That is a simple, layman's explanation of the scientific method. Where I am having the most trouble, about the entire homosexual issue, is at the testing stage (step 4) in the scientific method mentioned above. Do you test this hypothesis in a lab? No. You do a series of survey-like studies. For the sake of brevity, let me share with you one study done to attempt to verify this hypothesis.
In the study, A Genetic Study of Male Sexual Orientation, researchers Michael Bailey and Richard C. Pillard discovered in their sample group that half of the identical twins pairs were both gay while the other half had one gay member in the pair and the other was heterosexual. That means a 50% concordance rate. A concordant twin-pair would mean that both twins' members were gay while a disconcordant twin-pair would have one gay member and one straight member.
The immediate and glaring problem here is that identical twins are genetic clones of each other. If one member of the twin pair is gay, and being gay is a genetically coded thing, then the other member of the twin pair must be gay also. It would be impossible to have anything other than a 100% concordance rate.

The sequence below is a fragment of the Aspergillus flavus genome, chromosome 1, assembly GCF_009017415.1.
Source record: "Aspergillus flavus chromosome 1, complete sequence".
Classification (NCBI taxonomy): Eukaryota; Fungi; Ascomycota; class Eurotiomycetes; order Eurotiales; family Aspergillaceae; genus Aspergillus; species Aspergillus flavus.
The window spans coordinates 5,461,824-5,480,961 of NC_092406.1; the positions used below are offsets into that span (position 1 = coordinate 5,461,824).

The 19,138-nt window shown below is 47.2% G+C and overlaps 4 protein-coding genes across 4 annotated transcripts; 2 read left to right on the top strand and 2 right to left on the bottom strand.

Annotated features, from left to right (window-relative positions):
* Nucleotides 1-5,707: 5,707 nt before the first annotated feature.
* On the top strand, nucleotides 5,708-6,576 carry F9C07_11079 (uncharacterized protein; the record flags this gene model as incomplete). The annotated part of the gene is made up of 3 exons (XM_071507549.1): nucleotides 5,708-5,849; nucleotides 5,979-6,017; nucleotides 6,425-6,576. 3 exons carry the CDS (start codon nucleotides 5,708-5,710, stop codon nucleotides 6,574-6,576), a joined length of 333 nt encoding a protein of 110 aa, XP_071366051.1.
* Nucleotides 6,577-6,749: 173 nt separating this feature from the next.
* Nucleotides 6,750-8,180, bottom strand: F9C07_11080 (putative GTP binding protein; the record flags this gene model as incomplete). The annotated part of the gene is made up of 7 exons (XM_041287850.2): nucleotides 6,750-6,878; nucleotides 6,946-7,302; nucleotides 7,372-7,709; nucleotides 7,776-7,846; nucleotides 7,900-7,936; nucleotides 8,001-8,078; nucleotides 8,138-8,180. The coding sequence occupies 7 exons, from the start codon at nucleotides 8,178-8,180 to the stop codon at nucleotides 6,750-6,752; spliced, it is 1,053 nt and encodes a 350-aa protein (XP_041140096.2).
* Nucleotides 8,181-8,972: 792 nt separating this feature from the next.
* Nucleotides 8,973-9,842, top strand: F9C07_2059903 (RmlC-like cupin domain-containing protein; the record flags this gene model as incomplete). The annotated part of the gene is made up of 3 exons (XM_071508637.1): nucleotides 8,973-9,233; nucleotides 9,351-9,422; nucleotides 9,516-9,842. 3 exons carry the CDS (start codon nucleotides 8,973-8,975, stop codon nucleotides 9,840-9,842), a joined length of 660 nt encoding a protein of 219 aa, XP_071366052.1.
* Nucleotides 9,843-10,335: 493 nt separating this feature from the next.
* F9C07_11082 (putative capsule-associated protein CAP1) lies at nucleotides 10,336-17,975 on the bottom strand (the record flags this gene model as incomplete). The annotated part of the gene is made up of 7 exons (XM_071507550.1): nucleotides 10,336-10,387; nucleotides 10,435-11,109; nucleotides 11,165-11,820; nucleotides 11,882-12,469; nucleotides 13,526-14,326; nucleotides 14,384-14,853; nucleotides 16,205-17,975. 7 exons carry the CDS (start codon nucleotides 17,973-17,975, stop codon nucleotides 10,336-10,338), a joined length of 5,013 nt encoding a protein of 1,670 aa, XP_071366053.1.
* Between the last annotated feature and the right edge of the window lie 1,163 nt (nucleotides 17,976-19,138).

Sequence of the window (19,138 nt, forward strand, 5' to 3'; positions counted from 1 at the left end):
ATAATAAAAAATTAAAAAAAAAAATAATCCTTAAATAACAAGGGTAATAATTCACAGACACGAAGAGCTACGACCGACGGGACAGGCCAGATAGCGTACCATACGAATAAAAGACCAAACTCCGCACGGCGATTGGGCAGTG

If being gay is genetically caused, then in identical twin-pairs, both members would be DNA coded for homosexuality.
The testability of Bailey and Pillard's hypothesis troubles me for 5 reasons:
1) To be accurate, one would have to survey identical twins raised in different environments and not in the same environment. Raised in the same environment would seriously taint the proposition that genetics and not environmental issues were the determining factor in a homosexual orientation with concordant twin-pairs. In other words, how could you be 100% sure the determining factor in the orientation development of the concordant twin-pair wasn't influenced by their environment?